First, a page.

By: Merrian Brooks*
The onset of puberty is a pivotal time in many cultures, when children’s bodies evolve into their reproductive potential. This transition time has, in the last 100 years or so, been labeled adolescence, or a time between the end of childhood and the beginning of adulthood that starts with puberty.1
In African societies, this time often informs many rites of passage. It is a time when children are taken away to learn the ways of adults, returning with the skills necessary to fulfill that role in their particular community. The emphasis on the importance of this transition, and the importance of setting aside a time and space to teach young people about what the next stage of life is, indeed, something many African cultures have done ‘right’ for centuries. Young people enter these rites as children and emerge from these ceremonies at adults.
For the most part, in the US, Europe, and other ‘western’ countries, rites of passage don’t formally exist: learning about the changes one’s body may go through and the new implications for a person’s role in society are often randomly and sloppily figured out. Adulthood is described as a state of maturity, and that state is formally estimated to be around the age of 18. Legally, most decisions, except for the right to consume alcohol in the US, can be made independently by an 18 year old–since this is when people are expected to be able to function independently. This leaves a span of many years between when someone has experienced puberty and when they are considered by society to be adults, and this time is seen as a distinct developmental stage with medical problems specific to young people.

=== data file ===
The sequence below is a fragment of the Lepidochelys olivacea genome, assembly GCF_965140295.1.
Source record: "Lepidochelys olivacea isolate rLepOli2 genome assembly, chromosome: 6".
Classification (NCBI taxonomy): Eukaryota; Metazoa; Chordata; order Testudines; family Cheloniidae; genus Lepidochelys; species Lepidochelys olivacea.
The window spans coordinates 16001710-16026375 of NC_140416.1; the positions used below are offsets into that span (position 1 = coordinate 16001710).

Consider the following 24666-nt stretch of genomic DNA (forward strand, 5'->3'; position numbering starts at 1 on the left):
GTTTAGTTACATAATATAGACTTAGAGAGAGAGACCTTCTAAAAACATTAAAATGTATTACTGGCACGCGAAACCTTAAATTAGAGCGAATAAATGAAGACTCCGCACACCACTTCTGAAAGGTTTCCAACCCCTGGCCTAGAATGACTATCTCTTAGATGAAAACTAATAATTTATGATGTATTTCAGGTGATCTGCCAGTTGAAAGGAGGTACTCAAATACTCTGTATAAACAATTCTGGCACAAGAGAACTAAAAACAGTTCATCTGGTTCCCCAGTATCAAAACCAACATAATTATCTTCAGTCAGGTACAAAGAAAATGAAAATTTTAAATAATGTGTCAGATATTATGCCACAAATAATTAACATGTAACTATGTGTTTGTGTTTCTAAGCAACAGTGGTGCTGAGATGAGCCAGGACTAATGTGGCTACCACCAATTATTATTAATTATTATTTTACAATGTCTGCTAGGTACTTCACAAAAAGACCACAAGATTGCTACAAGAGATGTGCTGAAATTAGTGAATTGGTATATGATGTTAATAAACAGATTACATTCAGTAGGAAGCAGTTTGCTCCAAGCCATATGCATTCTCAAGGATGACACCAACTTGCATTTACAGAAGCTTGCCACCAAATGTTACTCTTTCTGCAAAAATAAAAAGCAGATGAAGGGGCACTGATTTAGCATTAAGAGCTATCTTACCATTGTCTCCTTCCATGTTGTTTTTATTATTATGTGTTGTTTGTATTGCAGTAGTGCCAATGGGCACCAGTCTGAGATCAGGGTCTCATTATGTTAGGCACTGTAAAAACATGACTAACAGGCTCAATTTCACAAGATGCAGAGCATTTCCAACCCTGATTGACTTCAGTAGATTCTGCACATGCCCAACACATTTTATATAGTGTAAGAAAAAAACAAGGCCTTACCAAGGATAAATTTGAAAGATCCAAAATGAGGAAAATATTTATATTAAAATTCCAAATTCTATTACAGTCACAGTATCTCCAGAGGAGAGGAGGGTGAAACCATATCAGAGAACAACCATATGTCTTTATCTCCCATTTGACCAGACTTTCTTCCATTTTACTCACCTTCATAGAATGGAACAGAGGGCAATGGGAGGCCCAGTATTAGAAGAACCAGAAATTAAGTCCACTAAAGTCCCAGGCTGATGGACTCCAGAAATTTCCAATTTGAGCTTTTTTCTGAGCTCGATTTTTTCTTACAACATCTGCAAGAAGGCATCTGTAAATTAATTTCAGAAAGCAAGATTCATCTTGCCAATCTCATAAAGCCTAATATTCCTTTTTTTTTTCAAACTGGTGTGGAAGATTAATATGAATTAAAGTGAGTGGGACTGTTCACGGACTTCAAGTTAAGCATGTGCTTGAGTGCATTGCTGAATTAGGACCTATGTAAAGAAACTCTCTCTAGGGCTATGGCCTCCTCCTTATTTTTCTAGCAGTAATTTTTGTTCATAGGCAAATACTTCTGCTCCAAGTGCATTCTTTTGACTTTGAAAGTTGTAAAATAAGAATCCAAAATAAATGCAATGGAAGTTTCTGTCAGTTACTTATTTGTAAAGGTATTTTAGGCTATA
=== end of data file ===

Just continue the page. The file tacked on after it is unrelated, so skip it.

Given the distinction between an acknowledged transitory state in Western countries, and the rite of passage model in many African communities, multiple questions arise. What exactly is meant by “adulthood”? What does it mean to be a man or a woman? How does one reach that state? Is the developmental stage of adolescents accepted in cultures which emphasize puberty as the checkpoint to adulthood without a clear transitory stage? In places where tradition continues to dictate young marriage and pregnancy, (as it used to in Europe and the US)2 does that transitory state of adolescence exist and should it?